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2014 Ford Fiesta SFE shows smaller can be both bigger and better

2014 Fiesta SFE 1.0L EcoBoost - four door hatchback gets 43 mpg highway
2014 Fiesta SFE 1.0L EcoBoost - four door hatchback gets 43 mpg highway
austinautoboomer by permission

The 2014 Ford Fiesta SFE with its innovative and award winning 1.0L EcoBoost 3-cylinder engine has a lot more under that hood than you might think. Simply, with this smallest EcoBoost engine yet, the Fiesta SFE really moves out while still delivering hybrid-level fuel economy in the range of 31/43 mpg city/highway with an expected average of 36 mpg.

Seriously big punch under this hood
austinautoboomer by permission

The regular line of seven Fiesta subcompact segment models from Ford include sedans and hatchbacks that range from the entry level S (MSRP $13,865) to the top end ST model (MSRP $20,915). The heart of Fiesta line is the SE sedan or hatchback both with an MSRP of $15,095. All are powered by the standard 1.6L EcoBoost 4-cylinder engine that produces 120 horsepower with 112 lb.-ft. of torque. With the 5-speed manual transmission it gets a combined 31 mpg and with the 6-speed PowerShift automatic, it gets 32 mpg combined.

Ford added another trim level, the SFE with the 1.0L EcoBoost engine to the North America line up in 2014. The Fiesta SFE 1.0L Hatchback is mated with a 5-speed manual transmission specifically tuned to maximize the performance of its (greater than the 1.6L) 123 horsepower and 125 lb.-ft of torque. This new smaller engine uses a compact low-inertia turbo charger that spins up to 248,000 rpm which is almost twice the max rpm for turbochargers in Formula 1 race cars. For peak performance by the Fiesta SFE, they then added an over boost function to the 1.0L that ramps it up to 148 lb.ft of torque for up to 15 seconds or until the driver backs off the throttle.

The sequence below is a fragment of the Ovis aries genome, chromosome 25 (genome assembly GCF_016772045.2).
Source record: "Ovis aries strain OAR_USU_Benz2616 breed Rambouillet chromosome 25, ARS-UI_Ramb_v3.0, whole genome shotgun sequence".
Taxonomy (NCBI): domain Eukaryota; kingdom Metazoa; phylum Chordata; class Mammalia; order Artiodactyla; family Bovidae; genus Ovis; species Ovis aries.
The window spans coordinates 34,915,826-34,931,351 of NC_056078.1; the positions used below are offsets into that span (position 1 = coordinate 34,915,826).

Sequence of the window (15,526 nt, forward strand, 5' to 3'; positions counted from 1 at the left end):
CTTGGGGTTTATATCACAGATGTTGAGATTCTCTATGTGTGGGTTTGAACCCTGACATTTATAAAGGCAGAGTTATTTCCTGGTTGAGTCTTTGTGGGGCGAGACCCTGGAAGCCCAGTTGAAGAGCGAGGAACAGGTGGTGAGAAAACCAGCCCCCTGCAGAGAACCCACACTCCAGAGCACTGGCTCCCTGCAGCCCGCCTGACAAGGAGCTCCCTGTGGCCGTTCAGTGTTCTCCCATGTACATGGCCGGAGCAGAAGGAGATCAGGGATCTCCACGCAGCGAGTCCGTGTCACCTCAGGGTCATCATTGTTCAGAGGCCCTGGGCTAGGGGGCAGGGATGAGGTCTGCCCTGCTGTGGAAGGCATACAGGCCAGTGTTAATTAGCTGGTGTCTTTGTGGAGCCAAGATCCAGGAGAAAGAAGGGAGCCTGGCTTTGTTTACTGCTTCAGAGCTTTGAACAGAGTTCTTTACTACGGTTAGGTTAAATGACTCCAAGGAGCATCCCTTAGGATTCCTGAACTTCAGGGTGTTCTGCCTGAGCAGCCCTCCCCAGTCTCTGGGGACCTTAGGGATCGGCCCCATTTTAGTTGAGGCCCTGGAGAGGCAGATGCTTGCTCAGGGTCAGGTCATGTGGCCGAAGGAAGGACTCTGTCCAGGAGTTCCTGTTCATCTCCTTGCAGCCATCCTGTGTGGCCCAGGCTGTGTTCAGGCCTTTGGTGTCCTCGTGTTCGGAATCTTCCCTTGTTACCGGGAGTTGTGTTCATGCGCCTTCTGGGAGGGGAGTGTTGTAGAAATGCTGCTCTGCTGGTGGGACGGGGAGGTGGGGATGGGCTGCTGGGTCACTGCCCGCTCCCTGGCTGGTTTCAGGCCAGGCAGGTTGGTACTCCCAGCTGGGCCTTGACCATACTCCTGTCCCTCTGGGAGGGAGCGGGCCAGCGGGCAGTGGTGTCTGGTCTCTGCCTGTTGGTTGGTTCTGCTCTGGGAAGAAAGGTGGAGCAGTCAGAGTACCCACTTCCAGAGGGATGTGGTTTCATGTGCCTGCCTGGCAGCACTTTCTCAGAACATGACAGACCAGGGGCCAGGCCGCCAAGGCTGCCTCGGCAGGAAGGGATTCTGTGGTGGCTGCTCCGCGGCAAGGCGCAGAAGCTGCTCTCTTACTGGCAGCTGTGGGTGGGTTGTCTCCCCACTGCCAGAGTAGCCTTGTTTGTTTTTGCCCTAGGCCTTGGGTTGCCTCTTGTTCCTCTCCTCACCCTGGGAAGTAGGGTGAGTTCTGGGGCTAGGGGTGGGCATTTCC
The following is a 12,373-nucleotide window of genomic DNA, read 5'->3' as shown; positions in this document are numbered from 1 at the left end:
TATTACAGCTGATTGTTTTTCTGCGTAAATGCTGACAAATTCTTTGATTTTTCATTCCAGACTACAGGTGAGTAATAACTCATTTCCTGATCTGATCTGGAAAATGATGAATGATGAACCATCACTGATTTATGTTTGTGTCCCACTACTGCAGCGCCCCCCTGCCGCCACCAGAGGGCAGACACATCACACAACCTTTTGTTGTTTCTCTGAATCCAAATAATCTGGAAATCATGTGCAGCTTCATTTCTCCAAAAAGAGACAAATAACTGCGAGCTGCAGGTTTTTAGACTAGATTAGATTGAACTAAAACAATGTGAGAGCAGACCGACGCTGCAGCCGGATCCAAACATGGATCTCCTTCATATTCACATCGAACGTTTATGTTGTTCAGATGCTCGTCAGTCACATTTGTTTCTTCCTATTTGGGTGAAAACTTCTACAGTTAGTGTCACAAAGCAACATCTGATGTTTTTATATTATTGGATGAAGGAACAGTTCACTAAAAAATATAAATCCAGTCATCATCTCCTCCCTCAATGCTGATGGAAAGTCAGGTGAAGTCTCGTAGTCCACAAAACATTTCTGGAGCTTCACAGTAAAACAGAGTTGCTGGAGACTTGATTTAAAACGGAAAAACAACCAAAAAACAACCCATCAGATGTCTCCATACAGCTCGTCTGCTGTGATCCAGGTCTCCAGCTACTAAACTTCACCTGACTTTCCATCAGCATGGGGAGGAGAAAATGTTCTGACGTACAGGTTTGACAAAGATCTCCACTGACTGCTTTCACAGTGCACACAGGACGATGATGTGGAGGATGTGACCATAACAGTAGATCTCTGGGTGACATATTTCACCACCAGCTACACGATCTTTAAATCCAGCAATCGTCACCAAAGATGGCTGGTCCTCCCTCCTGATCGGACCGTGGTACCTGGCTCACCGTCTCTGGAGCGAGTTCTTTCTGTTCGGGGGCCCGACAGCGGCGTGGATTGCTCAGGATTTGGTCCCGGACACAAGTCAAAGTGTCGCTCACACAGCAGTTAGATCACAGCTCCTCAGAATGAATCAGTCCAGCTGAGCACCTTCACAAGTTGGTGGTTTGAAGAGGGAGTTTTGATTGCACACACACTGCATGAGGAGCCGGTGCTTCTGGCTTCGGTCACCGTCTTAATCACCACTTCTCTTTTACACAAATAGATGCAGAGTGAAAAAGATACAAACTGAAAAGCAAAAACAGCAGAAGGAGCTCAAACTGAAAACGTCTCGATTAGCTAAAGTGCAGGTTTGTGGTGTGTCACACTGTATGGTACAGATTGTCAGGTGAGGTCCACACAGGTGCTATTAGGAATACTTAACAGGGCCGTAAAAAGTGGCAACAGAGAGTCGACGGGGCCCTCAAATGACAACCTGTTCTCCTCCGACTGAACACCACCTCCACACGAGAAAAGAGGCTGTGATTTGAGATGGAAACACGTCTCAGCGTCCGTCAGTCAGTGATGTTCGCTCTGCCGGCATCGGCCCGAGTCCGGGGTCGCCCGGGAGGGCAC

The 2014 Ford Fiesta SFE 1.0L is priced at $16,080 – just $985 more than the 1.6L power plant SE – a bit more money, but a whole lot more punch from the smaller engine. Coupled with the 5-speed manual transmission that is geared to maximize acceleration from its first three gears with its two top-end gears operating as overdrives – it is quick off the line (especially when the over boost kicks in) and then gets more than 10 percent better highway fuel economy than the 1.6L.

We have just spent a week zipping around the hills and highways of Central Texas in a brand new 2014 Fiesta Hatchback SFE with the 1.0L EcoBoost. To optimize the performance of this vehicle and power train combination and to further compliment the aerodynamic design of the Fiesta hatchback, Ford added what they call their SE Manual EcoBoost Fuel Economy Package for $995. It included a rear spoiler, side air deflectors, underbody shields, lower grille blockers and 15-inch steel wheels with silver painted covers, shod with low-rolling-resistance tires. Our test Fiesta SFE also included the Comfort Package ($290) with heated front row seat cushions, dual outside power heated mirrors and automatic temperature control.

Including delivery, our test 2014 Ford Fiesta SFE 1.0L Hatchback priced at $18,190.